Sunrise Coal sees lower output, stores excess coal for a customer

Two of the customers of Indiana producer Sunrise Coal LLC advised the company that their coal stockpiles are increasing and asked it to consider storing their coal on Sunrise Coal property.

“In April 2012 we entered into a storage agreement with one customer to store 250,000 tons for a minimum of one year and up to a maximum of two years,” said an Aug. 1 quarterly financial report by parent Hallador Energy. “In June 2012 we entered into a similar storage agreement with the second customer. We will continue to sell the coal as contracted to these customers. The risks and rewards of ownership will pass from us to them as coal is placed into segregated storage. We will be paid a nominal storage fee in addition to our contracted price at the time the coal is placed in storage.”

As of June 30, the company had stored 73,000 tons for the first customer and nil for the second. It has recognized about $3m in revenue from this “bill and hold” arrangement. There were no change in payment terms with the customers and as of July 31 all receivables outstanding at June 30 have been paid.

For the first half of 2012, Sunrise Coal sold 1,444,000 tons at an average price of $43/ton. For the first half of 2011, it sold 1,581,000 tons at an average price of $41.81/ton. The lower average price for the first half 2011 is due to the mix of various contracts. The company expects coal sales for the remainder of 2012 to be in the 1.45-million-ton range with an average price of $43/ton.

Operating costs and expenses at its Carlisle deep mine averaged $25.79/ton in the first half of 2012 compared to $23.15 in 2011. The increase was due primarily to poor mining conditions in the month of March. These poor conditions persisted into part of April, but conditions have since improved. The company is also operating the mine on reduced hours due to customer demand, which has a negative effect on productivity which translates to higher costs.

For the second quarter of 2012, Sunrise Coal sold 743,000 tons of coal at an average price of $43.72/ton. For the comparable 2011 period, it sold 765,000 tons at an average price of $42/ton. Cost of coal sales averaged $25.32/ton for the second quarter of 2012 compared to $23.40 in 2011.

The company has in 2012 nearly 3.1 million tons of coal under contract at $42.53/ton, 2.9 million tons contracted in 2013 at $40.01/ton and 1.1 million tons contracted in 2014 at $46.64/ton.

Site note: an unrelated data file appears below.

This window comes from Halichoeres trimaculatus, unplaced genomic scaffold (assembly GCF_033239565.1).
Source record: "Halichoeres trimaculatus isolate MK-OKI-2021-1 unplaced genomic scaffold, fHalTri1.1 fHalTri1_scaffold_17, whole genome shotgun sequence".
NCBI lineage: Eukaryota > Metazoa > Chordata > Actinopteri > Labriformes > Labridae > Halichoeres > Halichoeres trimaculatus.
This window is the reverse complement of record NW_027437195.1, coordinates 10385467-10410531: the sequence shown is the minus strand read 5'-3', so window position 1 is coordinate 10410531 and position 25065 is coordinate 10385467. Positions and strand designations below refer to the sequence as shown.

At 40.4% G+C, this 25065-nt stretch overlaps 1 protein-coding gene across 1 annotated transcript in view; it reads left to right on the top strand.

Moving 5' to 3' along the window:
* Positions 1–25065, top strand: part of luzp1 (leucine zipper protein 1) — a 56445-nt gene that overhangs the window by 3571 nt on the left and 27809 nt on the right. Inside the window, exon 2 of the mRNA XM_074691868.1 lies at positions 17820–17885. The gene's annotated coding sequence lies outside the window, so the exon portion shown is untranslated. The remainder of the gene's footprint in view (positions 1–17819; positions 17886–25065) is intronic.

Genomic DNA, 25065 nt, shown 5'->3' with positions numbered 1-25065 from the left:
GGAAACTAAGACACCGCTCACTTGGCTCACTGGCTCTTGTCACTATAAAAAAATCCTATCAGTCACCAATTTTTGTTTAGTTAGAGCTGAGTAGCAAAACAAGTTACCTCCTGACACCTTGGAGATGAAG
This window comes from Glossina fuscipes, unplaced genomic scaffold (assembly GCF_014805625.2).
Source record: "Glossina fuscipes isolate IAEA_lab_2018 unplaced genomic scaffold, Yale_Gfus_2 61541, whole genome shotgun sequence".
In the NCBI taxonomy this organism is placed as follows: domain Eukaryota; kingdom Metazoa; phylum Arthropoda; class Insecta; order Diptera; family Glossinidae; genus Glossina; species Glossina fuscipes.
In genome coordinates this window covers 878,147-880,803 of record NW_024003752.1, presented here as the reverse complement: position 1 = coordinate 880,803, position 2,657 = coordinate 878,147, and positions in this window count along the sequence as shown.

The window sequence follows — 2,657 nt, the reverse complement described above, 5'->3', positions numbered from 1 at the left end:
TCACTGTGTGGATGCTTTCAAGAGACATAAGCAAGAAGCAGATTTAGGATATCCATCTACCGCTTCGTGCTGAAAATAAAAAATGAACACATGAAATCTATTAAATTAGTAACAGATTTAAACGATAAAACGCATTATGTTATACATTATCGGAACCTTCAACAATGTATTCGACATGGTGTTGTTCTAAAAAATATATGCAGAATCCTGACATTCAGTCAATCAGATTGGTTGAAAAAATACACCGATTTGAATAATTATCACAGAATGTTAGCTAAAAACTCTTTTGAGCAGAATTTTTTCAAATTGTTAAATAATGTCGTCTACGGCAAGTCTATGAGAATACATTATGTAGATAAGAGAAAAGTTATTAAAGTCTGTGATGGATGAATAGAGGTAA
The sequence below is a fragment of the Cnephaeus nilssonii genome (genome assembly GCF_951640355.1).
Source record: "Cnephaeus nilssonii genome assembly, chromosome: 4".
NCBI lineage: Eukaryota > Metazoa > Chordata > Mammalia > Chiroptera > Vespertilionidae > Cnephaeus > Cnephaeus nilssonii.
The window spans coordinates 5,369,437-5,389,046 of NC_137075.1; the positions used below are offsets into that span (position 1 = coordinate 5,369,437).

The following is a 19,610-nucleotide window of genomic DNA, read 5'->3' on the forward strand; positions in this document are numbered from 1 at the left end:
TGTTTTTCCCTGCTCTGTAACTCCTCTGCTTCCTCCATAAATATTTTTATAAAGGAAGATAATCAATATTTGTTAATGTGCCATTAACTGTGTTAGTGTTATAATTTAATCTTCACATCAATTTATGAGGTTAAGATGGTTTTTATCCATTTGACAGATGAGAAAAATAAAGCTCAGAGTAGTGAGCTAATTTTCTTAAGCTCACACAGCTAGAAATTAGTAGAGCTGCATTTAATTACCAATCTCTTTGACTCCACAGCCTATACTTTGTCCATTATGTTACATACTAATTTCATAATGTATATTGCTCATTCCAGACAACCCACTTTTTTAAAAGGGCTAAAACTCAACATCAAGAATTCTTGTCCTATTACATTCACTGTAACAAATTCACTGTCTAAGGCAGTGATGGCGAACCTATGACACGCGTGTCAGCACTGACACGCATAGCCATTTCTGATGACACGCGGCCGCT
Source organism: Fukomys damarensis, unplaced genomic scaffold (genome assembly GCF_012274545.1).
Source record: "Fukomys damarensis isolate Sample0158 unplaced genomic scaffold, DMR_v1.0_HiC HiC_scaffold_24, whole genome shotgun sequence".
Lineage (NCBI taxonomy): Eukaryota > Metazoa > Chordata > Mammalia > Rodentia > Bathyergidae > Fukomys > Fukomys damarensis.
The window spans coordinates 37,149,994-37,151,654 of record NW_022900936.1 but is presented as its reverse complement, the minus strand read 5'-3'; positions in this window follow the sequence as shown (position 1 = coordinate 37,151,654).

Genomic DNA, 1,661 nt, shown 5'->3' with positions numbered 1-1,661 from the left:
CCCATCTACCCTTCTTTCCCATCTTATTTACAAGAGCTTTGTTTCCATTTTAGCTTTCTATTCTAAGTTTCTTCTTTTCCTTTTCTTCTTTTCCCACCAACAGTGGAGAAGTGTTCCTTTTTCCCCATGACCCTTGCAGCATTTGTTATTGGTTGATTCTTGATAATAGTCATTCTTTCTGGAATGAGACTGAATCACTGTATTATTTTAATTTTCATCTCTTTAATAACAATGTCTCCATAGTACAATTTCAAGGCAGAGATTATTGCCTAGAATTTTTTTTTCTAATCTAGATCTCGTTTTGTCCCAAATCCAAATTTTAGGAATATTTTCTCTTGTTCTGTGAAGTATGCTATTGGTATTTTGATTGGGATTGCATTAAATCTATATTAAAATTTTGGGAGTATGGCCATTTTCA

Hallador points out that the current market is a rough one

“In the short-run, the market for thermal coal in the United States faces a number of challenges,” the company noted. “Unusually mild winter weather has reduced electricity generation from both coal and gas burn, resulting in a rapid build in coal inventories. The mild weather, burgeoning inventories and prolific production of nat gas has recently driven the price of nat gas to decade lows, which has increased fuel switching in favor of gas and forced the price of thermal coals lower across all production basins. Regulatory uncertainties, particularly surrounding the recently delayed Cross-State Air Pollution Rule (CSAPR), and Maximum Achievable Control Technology (MACT), are causing utilities to defer coal purchasing decisions, and in some cases to retire coal-fired generating facilities.”

The company is still working on exploration of the Allerton/Bulldog coal reserve in Vermilion County, Ill. It has leased roughly 19,500 acres in Vermilion County near the village of Allerton. Based on current reserve estimates it currently controls 32.3 million tons of recoverable coal reserves. Out of that, 16.3 million are proven and 16 million are probable.

The company filed the formal permit with the state of Illinois and the appropriate federal regulators during June. It is calling the new reserve the Bulldog mine. If the process proceeds smoothly, the company said it could receive a mining permit as early as the first half of 2013.

Incidentally, the Bulldog mine was registered with the U.S. Mine Safety and Health Administration, under Sunrise Coal, as of April 16.

About Barry Cassell 20414 Articles
Barry Cassell is Chief Analyst for GenerationHub covering coal and emission controls issues, projects and policy. He has covered the coal and power generation industry for more than 24 years, beginning in November 2011 at GenerationHub and prior to that as editor of SNL Energy’s Coal Report. He was formerly with Coal Outlook for 15 years as the publication’s editor and contributing writer, and prior to that he was editor of Coal & Synfuels Technology and associate editor of The Energy Report. He has a bachelor’s degree from Central Michigan University.